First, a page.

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True Image Home 2011

by Alan German

Another year. Another version of Acronis True Image Home. So, what does the 2011 edition of this perennial disk imaging software have to offer?

The first obvious item is a new user interface. Now, there may well be some who are huge fans of the new look and feel (the program development team for instance); however, I regret that I am not a member of this particular fan club. There doesn't appear to be any major new functionality, but there is a fairly steep learning curve as to where all the functions are now located.

For example, let's take a look at the bread-and-butter backup and recover options. The disk backup wizard is gone. Instead, there is a screen showing all the available disks and a whole host of optional entries. You need to check off the partitions that are to be included in the backup, and then make sure that the options are set correctly for your preferences.

In my case, the program defaults to G:\My backups as a storage location for the disk images. I don't mind using the G: drive, which is an external USB disk, but I certainly don't want to use the default “My backups” directory since I have already set up a directory tree to maintain some degree of order for backups of various hard disks and their associated partitions. So, this is one item that needs to be reset.

Similarly, the default backup scheme enabled is “Version chain”. This too is not a preferred option for me since it creates full and differential backups, and deletes versions older than six months. My normal mode of operation is to use the “Single version scheme” to create a brand new, full backup every time I run the software, and keep the resulting images until I decide that they are no longer required.

Now all of the items along these lines are simple changes and the specific preferences, once set, can be retained for future use, so it's really just a question of getting used to how the program now operates.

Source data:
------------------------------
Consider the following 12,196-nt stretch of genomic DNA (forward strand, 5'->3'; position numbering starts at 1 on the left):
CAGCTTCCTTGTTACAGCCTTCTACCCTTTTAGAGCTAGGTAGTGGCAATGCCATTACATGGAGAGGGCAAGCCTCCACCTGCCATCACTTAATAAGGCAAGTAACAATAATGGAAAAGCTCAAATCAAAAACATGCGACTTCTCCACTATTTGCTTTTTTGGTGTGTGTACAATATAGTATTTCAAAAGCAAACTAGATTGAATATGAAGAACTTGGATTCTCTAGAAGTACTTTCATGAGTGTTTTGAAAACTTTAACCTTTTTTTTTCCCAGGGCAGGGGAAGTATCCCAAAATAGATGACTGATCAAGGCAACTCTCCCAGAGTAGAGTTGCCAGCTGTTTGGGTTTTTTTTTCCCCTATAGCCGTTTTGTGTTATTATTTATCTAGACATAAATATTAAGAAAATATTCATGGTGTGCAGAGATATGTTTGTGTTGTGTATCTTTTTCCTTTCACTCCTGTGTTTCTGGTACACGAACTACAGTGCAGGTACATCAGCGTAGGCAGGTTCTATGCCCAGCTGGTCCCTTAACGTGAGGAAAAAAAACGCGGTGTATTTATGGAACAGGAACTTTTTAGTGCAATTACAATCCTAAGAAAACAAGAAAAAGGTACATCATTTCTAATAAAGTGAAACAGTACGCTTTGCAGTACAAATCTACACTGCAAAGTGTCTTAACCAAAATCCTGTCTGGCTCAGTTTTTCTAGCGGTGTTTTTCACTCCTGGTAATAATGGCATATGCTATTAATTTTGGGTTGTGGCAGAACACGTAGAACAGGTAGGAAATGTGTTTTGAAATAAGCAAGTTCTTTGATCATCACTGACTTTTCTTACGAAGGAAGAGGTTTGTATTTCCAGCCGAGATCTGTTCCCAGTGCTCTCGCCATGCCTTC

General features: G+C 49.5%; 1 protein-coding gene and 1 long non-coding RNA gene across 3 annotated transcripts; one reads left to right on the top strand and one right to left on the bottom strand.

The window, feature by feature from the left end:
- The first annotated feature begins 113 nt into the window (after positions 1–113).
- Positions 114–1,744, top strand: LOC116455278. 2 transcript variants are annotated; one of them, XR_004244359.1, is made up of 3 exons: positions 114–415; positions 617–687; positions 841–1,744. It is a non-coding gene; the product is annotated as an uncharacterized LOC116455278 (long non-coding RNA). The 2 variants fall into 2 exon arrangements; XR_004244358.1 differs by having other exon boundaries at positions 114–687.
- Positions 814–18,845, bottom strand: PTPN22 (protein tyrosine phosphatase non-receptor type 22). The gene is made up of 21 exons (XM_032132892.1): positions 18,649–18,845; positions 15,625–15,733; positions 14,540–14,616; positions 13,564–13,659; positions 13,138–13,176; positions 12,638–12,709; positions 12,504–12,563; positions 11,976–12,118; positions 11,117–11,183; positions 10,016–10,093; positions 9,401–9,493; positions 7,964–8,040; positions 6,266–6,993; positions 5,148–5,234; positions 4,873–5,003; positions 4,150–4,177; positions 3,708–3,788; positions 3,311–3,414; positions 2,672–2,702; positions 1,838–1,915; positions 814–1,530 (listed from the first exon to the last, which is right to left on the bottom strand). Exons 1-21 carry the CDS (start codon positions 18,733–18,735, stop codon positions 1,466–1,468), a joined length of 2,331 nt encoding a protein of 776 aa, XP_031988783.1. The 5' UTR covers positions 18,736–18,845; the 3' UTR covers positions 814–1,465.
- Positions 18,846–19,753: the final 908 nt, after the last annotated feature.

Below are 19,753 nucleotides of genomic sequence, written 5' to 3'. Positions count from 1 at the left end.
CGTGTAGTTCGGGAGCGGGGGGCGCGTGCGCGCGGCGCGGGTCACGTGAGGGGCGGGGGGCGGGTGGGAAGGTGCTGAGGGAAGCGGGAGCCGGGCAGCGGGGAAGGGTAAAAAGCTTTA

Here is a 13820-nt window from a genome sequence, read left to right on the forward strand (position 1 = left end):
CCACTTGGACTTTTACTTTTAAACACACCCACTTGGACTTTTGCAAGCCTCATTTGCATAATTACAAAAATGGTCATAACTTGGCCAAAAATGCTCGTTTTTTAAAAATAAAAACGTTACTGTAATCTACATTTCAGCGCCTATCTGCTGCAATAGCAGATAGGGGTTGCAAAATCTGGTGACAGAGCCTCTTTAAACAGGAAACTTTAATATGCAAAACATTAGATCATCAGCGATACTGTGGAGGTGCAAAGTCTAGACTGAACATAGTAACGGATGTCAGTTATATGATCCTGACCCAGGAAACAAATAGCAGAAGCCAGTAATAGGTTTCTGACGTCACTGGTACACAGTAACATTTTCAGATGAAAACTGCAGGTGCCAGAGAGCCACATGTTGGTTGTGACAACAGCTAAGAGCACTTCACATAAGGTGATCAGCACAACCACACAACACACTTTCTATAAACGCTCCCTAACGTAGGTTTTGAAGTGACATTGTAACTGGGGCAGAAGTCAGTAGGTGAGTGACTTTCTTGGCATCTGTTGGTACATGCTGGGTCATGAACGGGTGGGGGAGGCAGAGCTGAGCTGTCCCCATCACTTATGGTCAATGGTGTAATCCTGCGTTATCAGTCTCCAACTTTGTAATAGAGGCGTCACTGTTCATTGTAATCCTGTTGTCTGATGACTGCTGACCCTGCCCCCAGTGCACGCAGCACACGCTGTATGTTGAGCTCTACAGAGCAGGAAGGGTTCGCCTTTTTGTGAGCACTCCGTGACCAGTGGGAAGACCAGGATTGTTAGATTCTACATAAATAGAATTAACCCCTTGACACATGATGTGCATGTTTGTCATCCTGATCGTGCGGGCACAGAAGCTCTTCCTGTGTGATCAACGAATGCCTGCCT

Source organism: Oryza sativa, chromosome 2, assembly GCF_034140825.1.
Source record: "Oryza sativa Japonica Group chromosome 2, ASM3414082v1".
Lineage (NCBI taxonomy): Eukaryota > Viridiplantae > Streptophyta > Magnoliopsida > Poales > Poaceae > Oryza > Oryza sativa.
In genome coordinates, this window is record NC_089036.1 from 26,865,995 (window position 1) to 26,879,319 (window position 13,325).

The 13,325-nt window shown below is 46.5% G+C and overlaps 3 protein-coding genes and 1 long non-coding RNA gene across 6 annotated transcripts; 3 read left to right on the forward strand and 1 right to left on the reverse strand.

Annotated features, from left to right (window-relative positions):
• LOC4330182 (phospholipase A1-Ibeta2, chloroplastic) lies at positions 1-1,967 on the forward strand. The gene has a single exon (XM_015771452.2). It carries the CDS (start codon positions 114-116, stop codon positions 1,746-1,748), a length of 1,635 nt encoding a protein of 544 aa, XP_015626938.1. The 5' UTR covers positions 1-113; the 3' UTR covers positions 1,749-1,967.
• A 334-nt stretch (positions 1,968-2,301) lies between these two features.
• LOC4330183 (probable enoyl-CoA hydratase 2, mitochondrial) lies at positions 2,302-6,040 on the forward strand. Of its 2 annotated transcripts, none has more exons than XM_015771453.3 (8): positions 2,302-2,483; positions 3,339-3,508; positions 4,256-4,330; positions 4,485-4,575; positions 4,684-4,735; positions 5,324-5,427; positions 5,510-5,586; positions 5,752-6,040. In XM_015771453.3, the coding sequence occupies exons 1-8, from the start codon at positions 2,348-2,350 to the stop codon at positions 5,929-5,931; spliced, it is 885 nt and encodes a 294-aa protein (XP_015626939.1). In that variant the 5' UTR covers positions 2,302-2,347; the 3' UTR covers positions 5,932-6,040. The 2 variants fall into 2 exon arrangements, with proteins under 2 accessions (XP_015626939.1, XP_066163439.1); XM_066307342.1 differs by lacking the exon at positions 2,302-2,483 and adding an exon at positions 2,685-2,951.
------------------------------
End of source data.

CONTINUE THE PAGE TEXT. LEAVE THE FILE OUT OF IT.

But, some other odd features show up when you run the program a few days after making one or more backups. The main screen shows some details of the last few images that were created. However, in big letters, it indicates that the disk is “not backed up yet”. Of course, this isn't true. The backup was indeed made some time ago. And, to be fair, there is a message in a smaller font indicating that the backup was completed. So, I guess what it's trying to say is that a new image can be created right now, using the previously-specified imaging options.



But, there's another odd thing. The option to “Back up now” is quite evident, but where do you go if you want to restore one of the images? Immediately after making the image, the summary information includes a “Recover” button. However, after a few days, the recover option mystically disappears, leaving you to figure out how to accomplish this operation.

And, this process is not very intuitive, nor is it very well described in the help menu. One way that seems to work is to click on the “Browse for backup” link on the main screen's menu. Browse for the image that you wish to recover, and select “add to backup list”. The listing for the image will now appear in the lower window pane, together with a “Recover” button.

For images that are already displayed in this list, you can also click on the right-arrow button, immediately to the right of “Home” in the navigation window. A list of the available images will drop down. Clicking on one of these loads a new window that also provides a Recover button.

So, while everything still works, the user interface needs some getting used to. However, no doubt the UI will change again in 2012 – perhaps for the better...

Bottom Line:

True Image Home2011
US $25 - With user group discount

Originally published: April, 2011

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